This week in Space History, July 3 1969 – Russian N1 Rocket Explodes after liftoff

During the Space Race, the Soviet N1 rocket was the Soviet answer to the Saturn V. The five-stage moon rocket was nearly as big as the Saturn V rocket (345 feet tall vs 363 feet for the Saturn V), although the N1’s 30-engine first stage produced more thrust than NASA’s Saturn V. The N1 was the heavy-lift vehicle for the Russian strategy of getting to the moon, called “Earth-Orbit Rendezvous.” Unlike the U.S. Strategy (which was called “Lunar-Orbit Rendezvous”), several launches were required to get the moon-venturing hardware into space. One launch would place the Soyuz capsule and cosmonauts into orbit, and another would loft a type of lunar landing vehicle. Those vehicles would rendezvous in Earth-Orbit (hence the strategy’s name), and then go off to the moon.

Saturn V vs N1

Saturn V vs N1, From

According to the documentary “BBC – Space Race,” on July 3 1969 (just days before the launch of Apollo 11) the Soviets launched the N1 rocket in an unmanned test. With 2,600 tons of fuel on-board, the N1 rocket exploded just seconds after launch, destroying both the rocket and the launch tower in the biggest explosion in the history of rocketry.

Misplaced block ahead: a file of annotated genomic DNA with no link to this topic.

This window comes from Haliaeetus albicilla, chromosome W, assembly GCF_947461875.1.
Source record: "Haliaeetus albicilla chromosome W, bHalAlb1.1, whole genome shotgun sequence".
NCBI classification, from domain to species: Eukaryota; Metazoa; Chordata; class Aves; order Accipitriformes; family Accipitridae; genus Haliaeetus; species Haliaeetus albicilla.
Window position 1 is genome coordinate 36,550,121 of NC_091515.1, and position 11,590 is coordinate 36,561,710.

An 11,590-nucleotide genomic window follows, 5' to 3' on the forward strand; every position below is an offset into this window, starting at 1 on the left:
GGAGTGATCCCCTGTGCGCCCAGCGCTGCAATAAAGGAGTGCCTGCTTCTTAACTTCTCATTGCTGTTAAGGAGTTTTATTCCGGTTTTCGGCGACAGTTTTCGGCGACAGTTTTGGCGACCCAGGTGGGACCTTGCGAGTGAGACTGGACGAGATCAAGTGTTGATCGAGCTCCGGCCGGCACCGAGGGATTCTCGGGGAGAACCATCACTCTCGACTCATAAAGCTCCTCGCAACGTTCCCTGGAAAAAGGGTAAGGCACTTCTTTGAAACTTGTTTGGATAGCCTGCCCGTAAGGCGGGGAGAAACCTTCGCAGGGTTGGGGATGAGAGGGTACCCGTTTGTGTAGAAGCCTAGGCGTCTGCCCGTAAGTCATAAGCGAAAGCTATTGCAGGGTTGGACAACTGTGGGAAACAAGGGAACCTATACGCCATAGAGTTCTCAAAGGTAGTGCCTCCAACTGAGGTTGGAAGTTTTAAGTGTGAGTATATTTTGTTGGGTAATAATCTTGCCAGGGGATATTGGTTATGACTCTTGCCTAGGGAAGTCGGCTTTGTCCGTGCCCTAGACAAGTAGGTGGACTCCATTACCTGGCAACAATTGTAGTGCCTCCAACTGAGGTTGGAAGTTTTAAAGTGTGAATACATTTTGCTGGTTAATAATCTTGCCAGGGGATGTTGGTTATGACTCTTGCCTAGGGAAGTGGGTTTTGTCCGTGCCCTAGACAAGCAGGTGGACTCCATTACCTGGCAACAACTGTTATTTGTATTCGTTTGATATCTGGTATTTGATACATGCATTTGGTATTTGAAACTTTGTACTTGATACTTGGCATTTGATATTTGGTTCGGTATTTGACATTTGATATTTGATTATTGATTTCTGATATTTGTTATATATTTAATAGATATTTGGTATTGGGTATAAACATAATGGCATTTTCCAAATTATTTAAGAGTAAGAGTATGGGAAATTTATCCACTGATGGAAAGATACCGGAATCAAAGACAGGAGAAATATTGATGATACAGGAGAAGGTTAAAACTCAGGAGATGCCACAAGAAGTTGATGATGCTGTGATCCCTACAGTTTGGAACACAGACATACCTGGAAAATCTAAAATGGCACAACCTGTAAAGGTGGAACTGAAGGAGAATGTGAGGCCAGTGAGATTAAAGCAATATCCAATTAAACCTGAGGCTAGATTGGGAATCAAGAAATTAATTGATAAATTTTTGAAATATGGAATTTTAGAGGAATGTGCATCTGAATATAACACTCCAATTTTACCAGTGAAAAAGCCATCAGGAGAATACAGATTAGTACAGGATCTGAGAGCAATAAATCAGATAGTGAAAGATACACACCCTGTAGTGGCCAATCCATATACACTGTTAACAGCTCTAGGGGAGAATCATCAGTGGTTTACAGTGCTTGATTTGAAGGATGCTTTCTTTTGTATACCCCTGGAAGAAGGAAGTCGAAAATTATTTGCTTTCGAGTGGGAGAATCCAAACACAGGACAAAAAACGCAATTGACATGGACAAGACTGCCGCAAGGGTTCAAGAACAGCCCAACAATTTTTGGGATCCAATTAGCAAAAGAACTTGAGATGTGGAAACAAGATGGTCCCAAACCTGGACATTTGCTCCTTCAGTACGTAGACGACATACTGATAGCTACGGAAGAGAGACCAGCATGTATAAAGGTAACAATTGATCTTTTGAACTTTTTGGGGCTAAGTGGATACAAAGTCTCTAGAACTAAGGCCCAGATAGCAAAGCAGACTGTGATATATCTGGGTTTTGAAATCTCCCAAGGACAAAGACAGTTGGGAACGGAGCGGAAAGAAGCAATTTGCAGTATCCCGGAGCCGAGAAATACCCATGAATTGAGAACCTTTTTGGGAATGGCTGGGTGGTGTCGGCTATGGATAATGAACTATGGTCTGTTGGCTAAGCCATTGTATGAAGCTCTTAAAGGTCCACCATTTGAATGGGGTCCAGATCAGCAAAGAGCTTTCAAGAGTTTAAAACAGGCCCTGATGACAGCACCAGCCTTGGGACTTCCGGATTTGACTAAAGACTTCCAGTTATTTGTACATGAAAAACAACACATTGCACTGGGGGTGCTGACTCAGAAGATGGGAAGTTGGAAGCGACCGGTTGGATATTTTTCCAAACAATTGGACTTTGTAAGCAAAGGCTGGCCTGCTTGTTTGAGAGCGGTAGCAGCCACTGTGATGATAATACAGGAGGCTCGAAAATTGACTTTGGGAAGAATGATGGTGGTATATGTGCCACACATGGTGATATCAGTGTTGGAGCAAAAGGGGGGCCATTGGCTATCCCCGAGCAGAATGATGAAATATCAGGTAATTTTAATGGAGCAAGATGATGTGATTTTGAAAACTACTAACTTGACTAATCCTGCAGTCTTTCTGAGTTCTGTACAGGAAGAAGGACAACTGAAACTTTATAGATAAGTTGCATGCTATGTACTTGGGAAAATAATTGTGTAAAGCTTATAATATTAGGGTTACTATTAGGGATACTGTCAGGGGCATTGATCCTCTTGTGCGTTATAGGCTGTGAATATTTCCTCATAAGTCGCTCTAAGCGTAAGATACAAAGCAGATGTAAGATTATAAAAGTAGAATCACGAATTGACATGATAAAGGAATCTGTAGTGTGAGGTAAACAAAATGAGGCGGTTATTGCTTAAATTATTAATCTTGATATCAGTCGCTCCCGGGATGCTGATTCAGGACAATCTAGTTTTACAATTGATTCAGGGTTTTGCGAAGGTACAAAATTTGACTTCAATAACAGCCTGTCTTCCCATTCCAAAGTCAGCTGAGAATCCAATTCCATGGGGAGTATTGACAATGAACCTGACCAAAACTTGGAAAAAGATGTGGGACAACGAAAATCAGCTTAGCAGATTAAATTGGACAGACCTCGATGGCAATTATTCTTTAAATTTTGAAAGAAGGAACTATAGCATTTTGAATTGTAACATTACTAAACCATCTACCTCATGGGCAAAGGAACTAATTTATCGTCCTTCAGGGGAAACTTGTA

U.S. Space Shuttle Commemorative Coin

NASA’s Space Shuttle program will be coming to an end with the launch of the Shuttle Endeavour, currently scheduled for February 26, 2011. Our group is designing and developing The Space Shuttle Commemorative Coin. Follow and participate at, and join the collaboration at our FaceBook site.

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1 Response to This week in Space History, July 3 1969 – Russian N1 Rocket Explodes after liftoff

  1. Pingback: 2010 in review | Space Race Leadership

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